Re: session management subtlety

On Saturday 01 December 2001 20:45, Havoc Pennington wrote:
> Matthias Ettrich <ettrich trolltech com> writes:
> > you are right. I missed the advise in the specs that clients are indeed
> > required to save state per SaveYourself, not only per session :-/
> >
> > Anyway I get the feeling this advice was put in later when they found out
> > that the protocol isn't as flexible or practical as they wanted it
> > to be.
> Unfortunately the XSMP protocol (at least when using libSM) is
> completely unextensible, as well. Which leaves us with very few
> pleasant options.
> > In fact, now -- after I change KDE to save per session _and_ per
> > save yourself -- there is a way. On a normal logout procedure, the
> > clients will save their states and the next thing the session
> > management server does is to execute all discard commands.
> >
> > But I don't like this. It's unelegant overkill for the probably most
> > common way of shutting the desktop down.
> I agree that it's ugly. It is what gnome-session does right now, and I
> think the only way to log out without saving given the current XSMP
> spec. But we could change that.
> > If you make Global save the state of the applications as well,
> > including
> > things like cursor position, open files, what do you do if the user does
> > not> want to save an edited file to the global storage although he
> > modified it? The cursor position when you restore the application will
> > most certainly be totally bogus. In other words: you would have to save
> > temporary files as well, but if you do that, there is no more difference
> > between Global and Both.
> My personal opinion is something like this:
>  - saving to temporary files is too fragile and confusing for users,
>    and too hard for app authors to implement. As you say, it would
>    be really cool if it ever worked, but it isn't ever going to work,
>    so users never trust it or use it.
>  - as a result, I don't think Local is really good for much
>  - I'm mostly interested in SM as a way to save just the list
>    of open applications (and which windows they have open),
>    so losing the cursor position isn't that big a deal.
>    If the document doesn't get saved, the app could just
>    save a cursor position of 0 or something, or could close that
>    document window and not restore it at all. (important to close
>    the window prior to phase 2 so the window manager gets things
>    right, of course, if it won't be restored)
>    Also, even if the user does save all open documents, with
>    Global you still have the issue that they may edit those documents
>    again, but not save the session after doing so. So I think the
>    cursor-position-that-doesn't-apply-anymore problem is kind of
>    unavoidable in Global mode. For example, what if I set up
>    my session the way I want, then log in 4 or 5 times re-using
>    the same saved session each time.
> For GNOME I think we care about two cases. One, we've traditionally
> had a "save session now" button, so you don't have to log out to
> save. This is used for example if you change your window manager (a
> non-issue in KDE of course). I think it's also kind of nice to be able
> to set up your preferred default applications and save, without having
> to log out. Two, we want to be able to tell the session manager to pop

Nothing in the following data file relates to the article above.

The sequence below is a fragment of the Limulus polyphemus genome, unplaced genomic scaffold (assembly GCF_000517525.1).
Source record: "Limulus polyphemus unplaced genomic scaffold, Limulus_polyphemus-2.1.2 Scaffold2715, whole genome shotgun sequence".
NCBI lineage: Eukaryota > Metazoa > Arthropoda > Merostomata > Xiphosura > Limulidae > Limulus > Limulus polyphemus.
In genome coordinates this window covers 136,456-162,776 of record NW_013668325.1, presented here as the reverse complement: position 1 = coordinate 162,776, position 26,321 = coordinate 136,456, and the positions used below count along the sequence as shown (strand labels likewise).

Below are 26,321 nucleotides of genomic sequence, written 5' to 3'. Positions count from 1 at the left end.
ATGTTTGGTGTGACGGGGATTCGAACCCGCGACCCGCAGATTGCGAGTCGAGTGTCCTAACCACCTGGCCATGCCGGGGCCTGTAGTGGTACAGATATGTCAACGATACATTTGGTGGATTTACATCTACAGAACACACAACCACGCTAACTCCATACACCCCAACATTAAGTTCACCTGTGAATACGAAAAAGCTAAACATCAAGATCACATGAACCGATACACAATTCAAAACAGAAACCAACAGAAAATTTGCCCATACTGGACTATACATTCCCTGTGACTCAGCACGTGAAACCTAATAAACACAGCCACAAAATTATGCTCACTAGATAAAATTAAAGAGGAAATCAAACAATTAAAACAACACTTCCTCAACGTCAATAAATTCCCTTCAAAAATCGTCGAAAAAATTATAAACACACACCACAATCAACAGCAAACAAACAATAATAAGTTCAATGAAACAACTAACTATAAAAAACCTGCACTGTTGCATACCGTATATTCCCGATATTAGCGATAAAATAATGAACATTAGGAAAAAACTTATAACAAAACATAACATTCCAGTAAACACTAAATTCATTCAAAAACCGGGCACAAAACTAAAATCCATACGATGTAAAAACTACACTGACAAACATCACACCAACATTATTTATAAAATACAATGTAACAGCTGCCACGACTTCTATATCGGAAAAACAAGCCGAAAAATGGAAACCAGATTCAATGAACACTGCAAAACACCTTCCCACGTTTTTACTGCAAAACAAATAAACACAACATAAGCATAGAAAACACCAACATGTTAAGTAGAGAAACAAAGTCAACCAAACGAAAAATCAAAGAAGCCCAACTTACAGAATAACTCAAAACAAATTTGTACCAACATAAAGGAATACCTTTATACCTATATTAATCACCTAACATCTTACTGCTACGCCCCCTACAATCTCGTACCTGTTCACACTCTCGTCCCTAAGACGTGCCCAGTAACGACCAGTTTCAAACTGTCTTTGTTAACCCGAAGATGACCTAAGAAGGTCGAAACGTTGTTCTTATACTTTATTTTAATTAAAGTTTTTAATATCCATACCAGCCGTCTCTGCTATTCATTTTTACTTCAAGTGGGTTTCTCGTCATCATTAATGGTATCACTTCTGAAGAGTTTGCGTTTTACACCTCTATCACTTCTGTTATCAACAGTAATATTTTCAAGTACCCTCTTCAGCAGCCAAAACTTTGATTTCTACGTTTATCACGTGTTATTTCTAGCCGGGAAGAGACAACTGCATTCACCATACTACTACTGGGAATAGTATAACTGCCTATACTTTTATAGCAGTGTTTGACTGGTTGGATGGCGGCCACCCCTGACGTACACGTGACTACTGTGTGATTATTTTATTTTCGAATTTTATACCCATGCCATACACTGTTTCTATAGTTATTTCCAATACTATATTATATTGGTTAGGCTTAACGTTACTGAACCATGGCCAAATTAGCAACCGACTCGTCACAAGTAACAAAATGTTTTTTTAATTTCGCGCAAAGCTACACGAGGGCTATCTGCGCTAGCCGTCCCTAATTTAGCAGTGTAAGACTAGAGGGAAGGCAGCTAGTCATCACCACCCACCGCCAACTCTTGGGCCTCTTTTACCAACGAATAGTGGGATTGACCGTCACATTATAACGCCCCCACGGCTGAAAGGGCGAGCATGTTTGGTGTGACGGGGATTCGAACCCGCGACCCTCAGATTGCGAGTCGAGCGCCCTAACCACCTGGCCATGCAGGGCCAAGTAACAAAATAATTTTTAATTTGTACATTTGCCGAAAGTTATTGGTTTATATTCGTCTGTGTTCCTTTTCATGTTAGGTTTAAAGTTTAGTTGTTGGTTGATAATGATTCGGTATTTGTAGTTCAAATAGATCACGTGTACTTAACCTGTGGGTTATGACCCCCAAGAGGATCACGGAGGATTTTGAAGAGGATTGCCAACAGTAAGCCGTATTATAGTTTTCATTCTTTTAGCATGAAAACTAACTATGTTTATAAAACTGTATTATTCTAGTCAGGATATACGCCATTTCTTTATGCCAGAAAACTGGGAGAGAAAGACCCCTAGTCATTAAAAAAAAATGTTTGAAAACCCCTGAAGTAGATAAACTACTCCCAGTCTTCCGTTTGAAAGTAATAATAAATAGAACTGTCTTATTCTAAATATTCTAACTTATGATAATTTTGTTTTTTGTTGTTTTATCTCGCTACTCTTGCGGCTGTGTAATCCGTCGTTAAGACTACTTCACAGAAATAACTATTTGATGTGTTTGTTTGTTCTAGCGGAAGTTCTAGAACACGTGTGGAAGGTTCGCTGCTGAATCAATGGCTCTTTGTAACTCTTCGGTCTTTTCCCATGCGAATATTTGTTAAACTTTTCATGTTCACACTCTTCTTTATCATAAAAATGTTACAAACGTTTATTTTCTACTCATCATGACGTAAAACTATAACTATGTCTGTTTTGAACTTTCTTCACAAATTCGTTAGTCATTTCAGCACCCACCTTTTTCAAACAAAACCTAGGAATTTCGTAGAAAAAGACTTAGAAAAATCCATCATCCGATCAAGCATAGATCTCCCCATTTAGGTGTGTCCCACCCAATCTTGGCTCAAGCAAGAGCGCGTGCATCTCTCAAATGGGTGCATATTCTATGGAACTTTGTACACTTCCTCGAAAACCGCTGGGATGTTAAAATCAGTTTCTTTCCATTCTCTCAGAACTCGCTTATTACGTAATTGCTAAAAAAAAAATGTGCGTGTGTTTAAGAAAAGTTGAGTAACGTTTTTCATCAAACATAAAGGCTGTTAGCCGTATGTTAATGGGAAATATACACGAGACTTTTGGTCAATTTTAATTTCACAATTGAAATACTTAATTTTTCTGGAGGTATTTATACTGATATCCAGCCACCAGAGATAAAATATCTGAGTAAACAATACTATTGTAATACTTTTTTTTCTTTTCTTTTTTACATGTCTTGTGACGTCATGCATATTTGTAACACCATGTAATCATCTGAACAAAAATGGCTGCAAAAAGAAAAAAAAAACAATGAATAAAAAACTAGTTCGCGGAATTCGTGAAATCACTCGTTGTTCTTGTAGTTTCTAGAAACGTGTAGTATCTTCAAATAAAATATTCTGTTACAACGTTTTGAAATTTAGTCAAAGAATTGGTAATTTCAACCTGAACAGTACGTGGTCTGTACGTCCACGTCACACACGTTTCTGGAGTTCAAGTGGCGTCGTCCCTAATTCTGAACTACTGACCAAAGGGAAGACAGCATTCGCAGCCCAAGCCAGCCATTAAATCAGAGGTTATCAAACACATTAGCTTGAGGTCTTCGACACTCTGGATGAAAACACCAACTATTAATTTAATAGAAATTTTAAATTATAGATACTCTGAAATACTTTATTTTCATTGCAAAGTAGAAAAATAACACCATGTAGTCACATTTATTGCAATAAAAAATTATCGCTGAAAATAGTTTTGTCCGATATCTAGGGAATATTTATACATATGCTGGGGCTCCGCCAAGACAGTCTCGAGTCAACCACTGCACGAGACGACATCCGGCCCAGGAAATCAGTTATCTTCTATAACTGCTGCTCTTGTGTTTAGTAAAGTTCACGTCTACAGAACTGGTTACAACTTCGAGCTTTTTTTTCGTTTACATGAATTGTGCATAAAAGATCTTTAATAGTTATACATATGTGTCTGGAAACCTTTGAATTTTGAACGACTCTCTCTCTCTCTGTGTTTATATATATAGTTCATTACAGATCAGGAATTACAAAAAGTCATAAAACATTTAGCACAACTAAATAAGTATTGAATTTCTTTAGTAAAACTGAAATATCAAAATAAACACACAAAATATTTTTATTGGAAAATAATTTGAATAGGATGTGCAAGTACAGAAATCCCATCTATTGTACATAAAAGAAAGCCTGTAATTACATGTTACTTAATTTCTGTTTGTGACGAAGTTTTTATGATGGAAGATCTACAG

> up the logout dialog, and offer to save session on logout, and have
> apps ask the user to save open documents.
> This means apps really need only three kinds of message:
>  a) save current state, but don't ask about saving unsaved
>     documents, we aren't logging out. don't worry about
>     saving temporary document files; just handle it gracefully
>     if files change (e.g. open an empty window if a document
>     has disappeared when we restore)
>  b) we're logging out, so ask about saving documents, but
>     don't save session state as user didn't want that
>  c) we're logging out, so ask about saving documents, but do
>     save session state since user requested it
> So the question is how do we encode those in the flags actually passed
> to SaveYourself. SaveYourself has fast = TRUE/FALSE, shutdown =
> TRUE/FALSE, and style = Local/Global/Both. That allows
> 12 different messages, right, and we only need 3. ;-)
> I think your suggestion is:
>  Local = a)
>  Global = b)
>  Both = c)
> And shutdown/fast are just hints that are mostly ignored, I guess.

We don't do anything with "fast" (other than propagating it), "shutdown" I 
want to support.

> Then we also have to specify that if the style includes Global,
> interaction must be allowed; Global save with interact = None would be
> nonsense.

Yes. I believe we usually do InteractStyleError for Local, and 
InteractStyleAny on Global.

> I'm happy to go with your suggestion here, though I don't think it's
> really what the XSMP spec means, I agree the XSMP spec is kind of
> broken.

I thought a bit more about that and I think I'll change ksmserver to do the 
right thing:

   - support for requesting local session saves without shutting done
   - after pure global save, always delete the new session data. KDE and Qt
      applications won't write new session data and thus the discard command
      is empty (and I would appreciate if the gnome apps would do the same).
      But for compatibility, we definitely should run the registered discard  
      commands (even if I don't like it ).

I'm going to fix both ksmserver and kapplication (and probably Qt as well) in 
the KDE 3.0 branch. It might take me a few weeks to get time for it, though.

Thanks, Havoc, for bringing this up. I guess I start with the 
per-saveYourself saving in KDE.


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